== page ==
Published by the Students of Johns Hopkins since 1896
August 4, 2020

Alumna Rena Rossner shares new novel

By EMMA SUN | November 8, 2018

I always feel a sense of escape and freedom when I read fantasies. Curious to discover the underlying secret of a book covered in embellished golden details of forests, fruits, villages, a swan and a bear, I attended the book reading event of The Sisters of the Winter Wood, held by the author Rena Rossner at Barnes & Noble on Thursday, Nov. 1.

The Sisters of the Winter Wood is a fantasy set on the border of Moldova and Ukraine, in a village surrounded by wild forests. The protagonists are sisters Liba and Laya, who have been raised by a loving family but then get taken into the woods by a group of mysterious men. 

Throughout the novel, the sisters find out about a family secret. As the dark force closes in on their village, Liba and Laya figure out that the old fairy tales they have grown up with are real and that they are the keys to saving the town from misfortune.

Rena Rossner is now working as a literary agent, but she’s been a writer her whole life. In the middle of her junior year of high school, Rossner was accepted into Hopkins early decision. Knowing that she would go on to pursue literature, she graduated high school as a junior. 

Although she is currently on a book tour for her first fantasy novel, Rossner had previously published a book, Eating The Bible, and has written two other stories that did not make it through the publishing house. 

During the book reading, Rossner discussed how she started writing The Sisters of the Winter Wood. She said she’d always wanted to retell Christina Rossetti’s poem “Goblin Market,” which is essentially a children’s fairy tale that tells a story between two sisters, Laura and Lizzie, and a goblin man. Rossner said she had always dreamed of creating a piece of fantasy. The Sisters of the Winter Wood is a resistance story focused around sisterly love.

Rossner shared stories about writing the novel with the audience. She woke her husband up in the middle of the night multiple times during the process, concerned with the fact that her book didn’t have a soul. Rossner looked for a new place to set her novel and tried something she had never done before — she dug into her family genealogy.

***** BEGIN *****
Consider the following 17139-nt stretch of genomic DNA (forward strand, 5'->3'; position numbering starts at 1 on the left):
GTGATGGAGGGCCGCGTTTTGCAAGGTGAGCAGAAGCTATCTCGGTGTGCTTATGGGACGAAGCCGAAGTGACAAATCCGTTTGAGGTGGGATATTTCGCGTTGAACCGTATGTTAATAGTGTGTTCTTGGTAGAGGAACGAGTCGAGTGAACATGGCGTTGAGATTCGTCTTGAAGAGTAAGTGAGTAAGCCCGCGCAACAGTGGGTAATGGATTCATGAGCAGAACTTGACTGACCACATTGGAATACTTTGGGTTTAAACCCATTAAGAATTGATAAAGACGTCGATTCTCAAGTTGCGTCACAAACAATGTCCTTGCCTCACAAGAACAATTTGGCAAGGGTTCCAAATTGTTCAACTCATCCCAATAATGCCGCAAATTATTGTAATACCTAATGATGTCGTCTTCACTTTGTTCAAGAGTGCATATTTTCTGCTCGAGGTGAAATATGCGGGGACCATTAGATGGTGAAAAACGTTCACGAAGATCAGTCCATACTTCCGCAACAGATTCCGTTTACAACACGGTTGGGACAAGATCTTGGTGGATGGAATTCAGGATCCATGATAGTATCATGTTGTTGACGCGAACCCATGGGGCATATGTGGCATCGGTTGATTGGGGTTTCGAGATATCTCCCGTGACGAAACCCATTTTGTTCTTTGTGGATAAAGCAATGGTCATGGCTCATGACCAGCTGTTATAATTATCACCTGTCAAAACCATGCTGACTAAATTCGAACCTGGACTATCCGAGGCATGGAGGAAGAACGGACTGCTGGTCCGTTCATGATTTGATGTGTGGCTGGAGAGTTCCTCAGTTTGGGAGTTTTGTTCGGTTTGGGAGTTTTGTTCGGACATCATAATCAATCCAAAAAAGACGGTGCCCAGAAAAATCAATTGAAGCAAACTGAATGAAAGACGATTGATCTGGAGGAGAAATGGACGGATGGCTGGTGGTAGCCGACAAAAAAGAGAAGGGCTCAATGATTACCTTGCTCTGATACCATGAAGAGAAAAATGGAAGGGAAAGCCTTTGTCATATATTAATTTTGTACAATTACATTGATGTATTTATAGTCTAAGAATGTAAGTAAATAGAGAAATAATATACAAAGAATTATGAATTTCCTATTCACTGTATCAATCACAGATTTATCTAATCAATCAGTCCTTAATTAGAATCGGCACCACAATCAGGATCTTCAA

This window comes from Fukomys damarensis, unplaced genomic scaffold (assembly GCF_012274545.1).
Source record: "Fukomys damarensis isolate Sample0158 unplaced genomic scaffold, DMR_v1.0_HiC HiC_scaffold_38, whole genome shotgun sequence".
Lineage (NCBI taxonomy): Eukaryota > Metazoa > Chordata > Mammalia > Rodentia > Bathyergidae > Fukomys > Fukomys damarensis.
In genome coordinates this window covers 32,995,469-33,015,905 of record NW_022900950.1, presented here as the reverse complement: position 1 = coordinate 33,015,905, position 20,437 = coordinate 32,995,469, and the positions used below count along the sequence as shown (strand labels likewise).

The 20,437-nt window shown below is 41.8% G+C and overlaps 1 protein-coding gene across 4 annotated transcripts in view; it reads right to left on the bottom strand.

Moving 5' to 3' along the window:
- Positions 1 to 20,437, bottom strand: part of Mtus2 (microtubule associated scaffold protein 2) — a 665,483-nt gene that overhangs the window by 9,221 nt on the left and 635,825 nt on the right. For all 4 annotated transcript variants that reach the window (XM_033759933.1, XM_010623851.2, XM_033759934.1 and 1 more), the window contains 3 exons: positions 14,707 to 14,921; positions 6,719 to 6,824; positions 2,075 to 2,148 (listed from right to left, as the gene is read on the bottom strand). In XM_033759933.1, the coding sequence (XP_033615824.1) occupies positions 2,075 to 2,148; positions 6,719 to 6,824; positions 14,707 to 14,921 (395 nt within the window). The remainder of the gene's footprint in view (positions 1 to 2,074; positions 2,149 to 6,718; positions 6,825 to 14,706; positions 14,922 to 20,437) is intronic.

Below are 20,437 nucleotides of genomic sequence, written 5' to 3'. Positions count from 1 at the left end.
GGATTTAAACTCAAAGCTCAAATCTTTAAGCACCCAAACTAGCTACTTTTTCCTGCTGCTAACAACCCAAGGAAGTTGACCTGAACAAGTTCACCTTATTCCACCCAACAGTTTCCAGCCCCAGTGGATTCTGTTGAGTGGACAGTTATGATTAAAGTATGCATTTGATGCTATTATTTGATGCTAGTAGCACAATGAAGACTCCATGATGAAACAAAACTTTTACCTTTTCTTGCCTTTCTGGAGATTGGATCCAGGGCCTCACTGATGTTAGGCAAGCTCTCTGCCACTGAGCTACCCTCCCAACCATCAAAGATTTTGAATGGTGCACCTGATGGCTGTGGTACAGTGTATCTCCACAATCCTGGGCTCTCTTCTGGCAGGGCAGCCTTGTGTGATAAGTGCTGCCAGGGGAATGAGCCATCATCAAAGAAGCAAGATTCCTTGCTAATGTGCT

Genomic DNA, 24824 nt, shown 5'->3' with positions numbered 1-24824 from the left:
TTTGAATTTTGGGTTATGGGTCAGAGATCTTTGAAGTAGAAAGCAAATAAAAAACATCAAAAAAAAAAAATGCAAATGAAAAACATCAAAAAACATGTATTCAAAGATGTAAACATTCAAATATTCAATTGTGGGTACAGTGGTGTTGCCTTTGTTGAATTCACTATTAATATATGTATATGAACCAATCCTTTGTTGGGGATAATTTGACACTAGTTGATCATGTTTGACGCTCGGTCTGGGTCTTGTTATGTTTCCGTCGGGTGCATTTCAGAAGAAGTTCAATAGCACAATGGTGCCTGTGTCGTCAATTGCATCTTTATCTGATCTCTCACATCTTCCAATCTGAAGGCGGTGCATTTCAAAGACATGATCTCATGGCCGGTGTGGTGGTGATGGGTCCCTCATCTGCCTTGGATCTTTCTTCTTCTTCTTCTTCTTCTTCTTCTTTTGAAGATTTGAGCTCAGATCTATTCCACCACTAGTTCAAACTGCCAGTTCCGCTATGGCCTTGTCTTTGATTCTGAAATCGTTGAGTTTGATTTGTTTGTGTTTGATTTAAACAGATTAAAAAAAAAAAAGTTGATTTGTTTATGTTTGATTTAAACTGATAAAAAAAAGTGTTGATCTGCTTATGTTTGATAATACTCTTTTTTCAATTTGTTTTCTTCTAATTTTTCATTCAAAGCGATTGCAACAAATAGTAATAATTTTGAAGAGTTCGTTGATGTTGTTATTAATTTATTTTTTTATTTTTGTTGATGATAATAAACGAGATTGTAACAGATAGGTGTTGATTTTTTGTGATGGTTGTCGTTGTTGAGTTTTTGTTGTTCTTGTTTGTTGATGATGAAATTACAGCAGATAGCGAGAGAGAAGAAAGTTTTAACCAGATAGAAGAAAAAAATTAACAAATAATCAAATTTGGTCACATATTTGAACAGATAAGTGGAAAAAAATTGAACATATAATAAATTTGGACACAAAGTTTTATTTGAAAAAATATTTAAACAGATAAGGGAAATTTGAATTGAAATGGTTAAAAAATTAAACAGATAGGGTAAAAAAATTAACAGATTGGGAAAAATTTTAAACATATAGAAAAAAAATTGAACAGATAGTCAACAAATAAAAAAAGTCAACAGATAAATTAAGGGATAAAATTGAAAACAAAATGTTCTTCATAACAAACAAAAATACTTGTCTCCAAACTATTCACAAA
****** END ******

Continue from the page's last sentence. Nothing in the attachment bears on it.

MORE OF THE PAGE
Surprisingly, she learned that her grandfather’s family came from a town located on the border of Moldova and Ukraine. The city was influenced by the Kishinev pogrom of 1903, an event that led to the persecution of Jewish people. People in the town organized themselves into a defense force, surrounding the town to save the village. Miraculously, the men that went to attack them turned around and left. This significant discovery of Rossner’s roots became the soul of her creation. 

For me, the most fascinating quality of The Sisters of the Winter Wood is that, despite the discovery of her connection to this tragedy, the book is focused on life and not death. Rossner recalled her life in Israel, saying that she had a normal life there. She went to work every day despite the fact that there was a war happening about 45 minutes away from where she lived. Although threats arrived every day, people still got along with their ordinary lives as best as they could. Perhaps the strength of the characters in the fantasy comes from Rossner’s own positivity — she was enchanting when she told her story.

One particularly striking feature of The Sisters of the Winter Wood is the style of Rossner’s writing. Her book is written in two voices. The two girls in this book, Liba and Laya, each speak in a different voice — one speaks and writes in prose, the other speaks and writes in poetry. Rossner expressed her love for poetry to the audience and said that she is looking forward to discovering more amazing pieces written in this genre. 

The Sisters of the Winter Wood is available for sale at Barnes & Noble bookstore and on Amazon.

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